* It is also possible to view the internal call of the estout command by entering the option noisily

esttab, noisily notype

* This should allow the easy manipulation of additional options.
* Say rather than one line on top you want two lines before the header.
esttab,  prehead(`"{hline @width}"' `"{hline @width} "')

* eststo can also be combined with a by prefix.
gen cat = rbinomial(3, .3)

* This will generate four different categories that we would like to run our estimation routine on.
gen cat_name = "Elephant" if cat==0
replace cat_name = "Zebra" if cat==1
replace cat_name = "Blue" if cat==2
replace cat_name = "Opera" if cat == 3

eststo clear
bysort cat_name: eststo: qui reg y1 y2 x1 x2

esttab, label nodepvar nonumber

* A very interesting option that eststo can do is save additional scalars for tabulation later.
eststo clear

qui regress y1 x2 x3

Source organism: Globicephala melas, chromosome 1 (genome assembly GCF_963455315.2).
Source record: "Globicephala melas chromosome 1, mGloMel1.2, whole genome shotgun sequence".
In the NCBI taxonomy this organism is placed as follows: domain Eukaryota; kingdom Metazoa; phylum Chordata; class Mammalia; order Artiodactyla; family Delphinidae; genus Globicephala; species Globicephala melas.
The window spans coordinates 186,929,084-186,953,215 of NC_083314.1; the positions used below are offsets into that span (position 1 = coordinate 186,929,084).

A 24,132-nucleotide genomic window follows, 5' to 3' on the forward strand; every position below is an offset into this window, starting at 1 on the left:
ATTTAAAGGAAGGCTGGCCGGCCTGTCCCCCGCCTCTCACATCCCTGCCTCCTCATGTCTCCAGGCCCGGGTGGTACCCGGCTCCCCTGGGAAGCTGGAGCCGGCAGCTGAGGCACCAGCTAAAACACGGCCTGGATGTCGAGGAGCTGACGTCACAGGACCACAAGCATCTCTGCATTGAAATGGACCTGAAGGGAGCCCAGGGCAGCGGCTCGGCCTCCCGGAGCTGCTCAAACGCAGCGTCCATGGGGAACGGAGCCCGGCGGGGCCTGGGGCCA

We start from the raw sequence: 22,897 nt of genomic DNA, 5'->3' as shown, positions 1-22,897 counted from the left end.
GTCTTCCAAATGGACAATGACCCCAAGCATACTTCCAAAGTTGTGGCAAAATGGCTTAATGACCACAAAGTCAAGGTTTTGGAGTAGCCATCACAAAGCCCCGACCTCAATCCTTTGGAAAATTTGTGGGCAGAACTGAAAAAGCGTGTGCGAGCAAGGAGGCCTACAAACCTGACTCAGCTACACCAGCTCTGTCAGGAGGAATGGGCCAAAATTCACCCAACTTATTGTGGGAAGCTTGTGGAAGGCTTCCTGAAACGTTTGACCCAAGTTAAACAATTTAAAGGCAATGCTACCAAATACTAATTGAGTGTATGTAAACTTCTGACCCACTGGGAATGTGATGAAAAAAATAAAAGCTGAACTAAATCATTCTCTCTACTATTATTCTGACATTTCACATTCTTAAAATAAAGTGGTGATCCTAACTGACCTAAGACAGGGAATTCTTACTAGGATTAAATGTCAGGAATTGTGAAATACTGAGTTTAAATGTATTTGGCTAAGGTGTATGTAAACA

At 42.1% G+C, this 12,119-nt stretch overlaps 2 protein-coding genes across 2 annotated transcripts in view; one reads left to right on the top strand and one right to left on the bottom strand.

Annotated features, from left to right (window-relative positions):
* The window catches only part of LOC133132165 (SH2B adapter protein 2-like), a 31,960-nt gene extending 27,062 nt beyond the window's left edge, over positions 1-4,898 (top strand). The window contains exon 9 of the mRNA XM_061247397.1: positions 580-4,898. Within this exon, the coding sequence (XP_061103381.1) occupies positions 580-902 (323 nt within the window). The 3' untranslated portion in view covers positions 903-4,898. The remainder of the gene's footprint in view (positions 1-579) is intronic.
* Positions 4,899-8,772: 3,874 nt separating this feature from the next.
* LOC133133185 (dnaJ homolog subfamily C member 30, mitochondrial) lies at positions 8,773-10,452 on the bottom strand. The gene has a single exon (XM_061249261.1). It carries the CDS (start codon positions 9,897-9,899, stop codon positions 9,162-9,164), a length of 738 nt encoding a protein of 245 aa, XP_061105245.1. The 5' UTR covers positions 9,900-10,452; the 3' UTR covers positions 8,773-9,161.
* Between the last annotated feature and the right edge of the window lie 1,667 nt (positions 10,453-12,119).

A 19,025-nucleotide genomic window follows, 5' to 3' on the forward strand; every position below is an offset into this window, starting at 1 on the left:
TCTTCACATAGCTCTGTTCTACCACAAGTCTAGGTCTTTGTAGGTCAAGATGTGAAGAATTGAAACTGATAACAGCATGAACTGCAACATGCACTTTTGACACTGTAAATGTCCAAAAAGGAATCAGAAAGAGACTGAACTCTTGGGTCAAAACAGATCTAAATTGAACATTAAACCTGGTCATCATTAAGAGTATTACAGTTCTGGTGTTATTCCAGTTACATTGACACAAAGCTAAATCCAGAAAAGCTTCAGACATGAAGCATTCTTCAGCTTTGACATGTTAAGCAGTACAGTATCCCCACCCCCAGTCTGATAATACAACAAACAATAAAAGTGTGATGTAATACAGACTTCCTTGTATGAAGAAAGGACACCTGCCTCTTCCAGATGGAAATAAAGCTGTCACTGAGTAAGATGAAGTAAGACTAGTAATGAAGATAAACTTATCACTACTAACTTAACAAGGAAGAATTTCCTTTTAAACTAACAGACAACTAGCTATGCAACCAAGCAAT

test x2=x3

qui regress y1 x1 x2 x3
test x1=x2=x3

esttab, scalars(coef_equal)

1. You can also use -estadd- (part of the -estout- package) to add scalars to estimates.

2. Thanks for this post! The part about the "noisily" option in esttab helped me manipulate the delimiters in estout to do what I wanted.

3. I have a question:
here is the example I can come up with:
sysuse auto
poisson price weight mpg

estout, cells(b se) transform(weight
exp(_b[weight]+_b[mpg])-exp(_b[weight])
exp(_b[weight]+_b[mpg])-exp(_b[weight]) mpg
exp(_b[weight]+_b[mpg])-exp(_b[weight]) exp(_b[weight]+_b[mpg]))

Here, I want to calculate the term
"exp(_b[weight]+_b[mpg])-exp(_b[weight]) "; the STATA gives the
following results:

b/se
price
weight -.0123634
-1.000255
mpg -.0123634
.0004759
_cons 8.179377
.0194376

Note that the standard error is -1.000255.

Any thoughts?

Thanks a lot!

1. Sorry. This post was my first and last exploration of these commands. I can't really give you any advice.